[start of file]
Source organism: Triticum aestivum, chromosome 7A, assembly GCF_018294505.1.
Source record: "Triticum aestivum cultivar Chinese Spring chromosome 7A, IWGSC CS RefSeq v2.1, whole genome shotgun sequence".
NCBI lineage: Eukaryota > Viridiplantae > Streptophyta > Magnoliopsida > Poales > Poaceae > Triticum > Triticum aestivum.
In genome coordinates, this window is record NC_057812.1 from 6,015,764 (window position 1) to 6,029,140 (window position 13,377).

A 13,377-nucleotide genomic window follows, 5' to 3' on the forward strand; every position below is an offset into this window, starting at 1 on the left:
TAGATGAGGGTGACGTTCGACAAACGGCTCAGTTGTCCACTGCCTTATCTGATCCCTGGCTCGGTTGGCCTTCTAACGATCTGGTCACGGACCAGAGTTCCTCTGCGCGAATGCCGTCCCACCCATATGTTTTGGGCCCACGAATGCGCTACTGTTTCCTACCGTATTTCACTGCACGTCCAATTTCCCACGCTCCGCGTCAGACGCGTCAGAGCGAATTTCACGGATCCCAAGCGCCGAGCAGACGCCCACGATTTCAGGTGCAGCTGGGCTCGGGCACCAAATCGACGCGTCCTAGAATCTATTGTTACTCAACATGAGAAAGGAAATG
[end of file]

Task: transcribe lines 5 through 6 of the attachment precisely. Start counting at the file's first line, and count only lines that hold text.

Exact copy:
A 13,377-nucleotide genomic window follows, 5' to 3' on the forward strand; every position below is an offset into this window, starting at 1 on the left:
TAGATGAGGGTGACGTTCGACAAACGGCTCAGTTGTCCACTGCCTTATCTGATCCCTGGCTCGGTTGGCCTTCTAACGATCTGGTCACGGACCAGAGTTCCTCTGCGCGAATGCCGTCCCACCCATATGTTTTGGGCCCACGAATGCGCTACTGTTTCCTACCGTATTTCACTGCACGTCCAATTTCCCACGCTCCGCGTCAGACGCGTCAGAGCGAATTTCACGGATCCCAAGCGCCGAGCAGACGCCCACGATTTCAGGTGCAGCTGGGCTCGGGCACCAAATCGACGCGTCCTAGAATCTATTGTTACTCAACATGAGAAAGGAAATG